In Game 1 of the Western Conference Final on Sunday, Chicago Blackhawks goalie Nikolai Khabibulin was just that.
Although he gave up four goals, none of them came during the Detroit Red Wings' three power plays. Detroit piled up seven shots and just as many quality chances with the extra man, but Khabibulin did enough for the Blackhawks to stay in the game all the way through. He stopped 38 of 42 shots, and Chicago found itself in a tie game until nearly midway through the third period.
The Red Wings came into the game 14-for-53 (26.4 percent) with the man-advantage in the postseason, but Khabibulin shut the door Sunday.
"We never want to get into penalty trouble," Blackhawks captain Jonathan Toews
said. "We know against this team, if we're going to bail ourselves out of situations like that, he's going to have to be big and he was."
Chicago coach Joel Quenneville said the Blackhawks' best hope of solving the Red Wings' potent power play is by staying out of the box altogether. But if they do go a man down, the players know their goaltender has their backs.
"I think their power play has so many looks and weapons on it that trying to stay out of the box (is important), but certainly we're going to need our goaltender to make some key saves and he did there," Quenneville said.
"When you have a goalie like that you can take chances and make plays," Blackhawks forward Kris Versteeg added. "When he's penalty killing and being the guy back there for us, making those timely saves … he's pretty special."
Khabibulin is no stranger to big games. He led the Tampa Bay Lightning to the 2004 Stanley Cup. After some inconsistent seasons since then, he's rediscovered that level of play during the Blackhawks' run to their first conference final since 1995.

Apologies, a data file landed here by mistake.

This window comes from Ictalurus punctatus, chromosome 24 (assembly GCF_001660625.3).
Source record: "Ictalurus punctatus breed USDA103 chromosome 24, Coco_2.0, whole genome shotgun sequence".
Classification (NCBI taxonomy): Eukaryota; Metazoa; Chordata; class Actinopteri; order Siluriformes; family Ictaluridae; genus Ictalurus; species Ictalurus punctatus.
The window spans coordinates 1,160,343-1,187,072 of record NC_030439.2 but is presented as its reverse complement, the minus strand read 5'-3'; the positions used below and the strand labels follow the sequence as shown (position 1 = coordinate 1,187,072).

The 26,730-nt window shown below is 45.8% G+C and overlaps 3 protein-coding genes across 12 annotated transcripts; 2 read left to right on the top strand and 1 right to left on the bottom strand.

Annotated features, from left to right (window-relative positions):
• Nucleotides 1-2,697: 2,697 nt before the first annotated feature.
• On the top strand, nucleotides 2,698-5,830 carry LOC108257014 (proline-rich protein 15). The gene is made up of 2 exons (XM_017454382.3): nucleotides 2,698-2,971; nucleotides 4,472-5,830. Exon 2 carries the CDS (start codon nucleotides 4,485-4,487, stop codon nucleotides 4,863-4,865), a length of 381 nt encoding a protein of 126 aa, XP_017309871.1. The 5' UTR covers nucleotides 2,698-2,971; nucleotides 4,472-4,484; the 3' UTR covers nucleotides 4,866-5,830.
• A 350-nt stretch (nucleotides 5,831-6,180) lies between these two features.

In Game 1, he almost single-handedly kept the Blackhawks in the game by denying wave after wave of Detroit attacks. Even though the Red Wings dominated in puck-possession time and were outshooting the Blackhawks 31-21, it was Khabibulin's strong play that put Blackhawks in position to tie the game, 2-2, on Versteeg's power-play goal 3:12 into the third period.
"Bulin's played great for us all year," said Versteeg. "That's why he's there and that's why we are where we are. He makes those timely saves."
As angry as they were at themselves for losing the game, the players were just as disappointed to have let down their goaltender.
"For the most part of the game he kept us alive," Toews said. "It's frustrating because he plays a great game and we don't take advantage of it in front of him and take advantage of those opportunities we have to control the game, considering he's saving us and keeping us in there for the most part."Contact Adam Kimelman at firstname.lastname@example.org.
Author: Adam Kimelman | NHL.com Staff Writer